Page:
energy transition
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There is no shortage of institutions in East Africa that are active in the small-scale renewable energy technology space for both grid-tied and off-grid solutions. Their focus is on creating new knowledge through research and building capacity on all levels. However, there appears to be little strategic alignment across the region.

A regional approach could maximise the capabilities of institutions and avoid unnecessary duplication of activities from postgraduate studies, technical training and support for entrepreneurs to the testing of technologies and the development of standards such as for cook stove testing.

This article first appeared in ESI Africa Issue 3-2019.
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In a WWF South Africa report, Smallscale renewable energy technologies in East Africa, the level of localisation was reviewed. Examination of the local content, manufacturing and installation, and grid design and maintenance in Kenya, Tanzania, Uganda and Zambia informed the report’s key recommendations as follows.

The need for a regional approach

A regional approach that maximises the existing capabilities of the different institutions and avoids unnecessary duplication of activities will free up resources. The inconsistency of tax or duty exemptions between countries on imported technologies is an area of concern for private sector investors. A key intervention to kick-start a strategic regional approach could be a series of engagements and/or workshops with key stakeholders to unlock policy alignment and maximise resources and synergies between institutions.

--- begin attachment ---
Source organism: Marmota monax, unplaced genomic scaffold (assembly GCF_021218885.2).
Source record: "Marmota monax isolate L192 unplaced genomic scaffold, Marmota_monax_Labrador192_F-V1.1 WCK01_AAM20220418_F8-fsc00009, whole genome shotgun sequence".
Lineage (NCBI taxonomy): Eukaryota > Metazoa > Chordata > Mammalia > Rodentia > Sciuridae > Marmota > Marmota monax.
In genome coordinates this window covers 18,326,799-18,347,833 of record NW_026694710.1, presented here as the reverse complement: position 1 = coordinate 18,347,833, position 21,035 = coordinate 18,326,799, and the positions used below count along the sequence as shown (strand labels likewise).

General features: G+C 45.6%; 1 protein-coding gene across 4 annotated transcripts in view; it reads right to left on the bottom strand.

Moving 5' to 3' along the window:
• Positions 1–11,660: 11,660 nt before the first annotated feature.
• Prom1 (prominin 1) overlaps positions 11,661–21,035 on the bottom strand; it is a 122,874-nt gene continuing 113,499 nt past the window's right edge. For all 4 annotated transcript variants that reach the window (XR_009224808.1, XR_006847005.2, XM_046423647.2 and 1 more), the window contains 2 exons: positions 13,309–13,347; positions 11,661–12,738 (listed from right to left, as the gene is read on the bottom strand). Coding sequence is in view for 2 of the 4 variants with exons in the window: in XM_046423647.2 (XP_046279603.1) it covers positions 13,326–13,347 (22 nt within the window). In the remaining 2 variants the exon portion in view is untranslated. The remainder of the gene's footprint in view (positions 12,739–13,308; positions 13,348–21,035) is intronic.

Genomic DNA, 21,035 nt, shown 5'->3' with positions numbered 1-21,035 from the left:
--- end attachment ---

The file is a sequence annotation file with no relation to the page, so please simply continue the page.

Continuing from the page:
The need to support and rethink existing models of training and capacity building

Renewable energy deployment demands a range of capacities, from academic qualifications to practical vocational skills. Necessary skills development includes vocational training and entrepreneurial support covering technical knowledge, business management skills and training related to successfully accessing and managing finance.

The need for an enabling policy environment

Policy uncertainty about future grid connectivity of mini-grids as well as onerous and complicated licensing and registration requirements for mini-grids pose a barrier to private sector investment, and should be addressed as soon as possible.

The need to upscale local manufacturing

Ideally, governments should support local manufacturing by increasing local content requirements and scrapping tax exemptions for imported technologies, as has been done in Uganda and to a lesser extent in Tanzania.

The need to address financial constraints

The World Bank and partner institutions have identified appropriate finance as the most significant hurdle for local deployment of mini-grids and solar home systems. It remains challenging for energy entrepreneurs to access seed and working capital. Impact investors can specifically boost the development and entrance of local enterprises to build a strong and sustainable local supply chain by providing seed and working capital to SMEs.

The need to streamline standards and certification

Although testing is being done by various institutions within countries there is still no uniform standard for clean cook stoves, and many of the stoves available on the market are of inferior quality. Regional standards and certification should be streamlined because many suppliers operate in more than one country.

The need to build awareness

The importance of multiple marketing and awareness campaigns cannot be overstressed, including peer-to-peer learning and demonstration to build local awareness and acceptance of renewable energy technologies. ESI

Register for the Future Energy East Africa conference and exhibition, which includes free-to-attend Knowledge Hubs, on 17–18 September 2019 at the KICC in Nairobi, Kenya. Plan your trip to meet with industry stakeholders and engage with experts on a variety of topics.

www.future-energy-eastafrica.com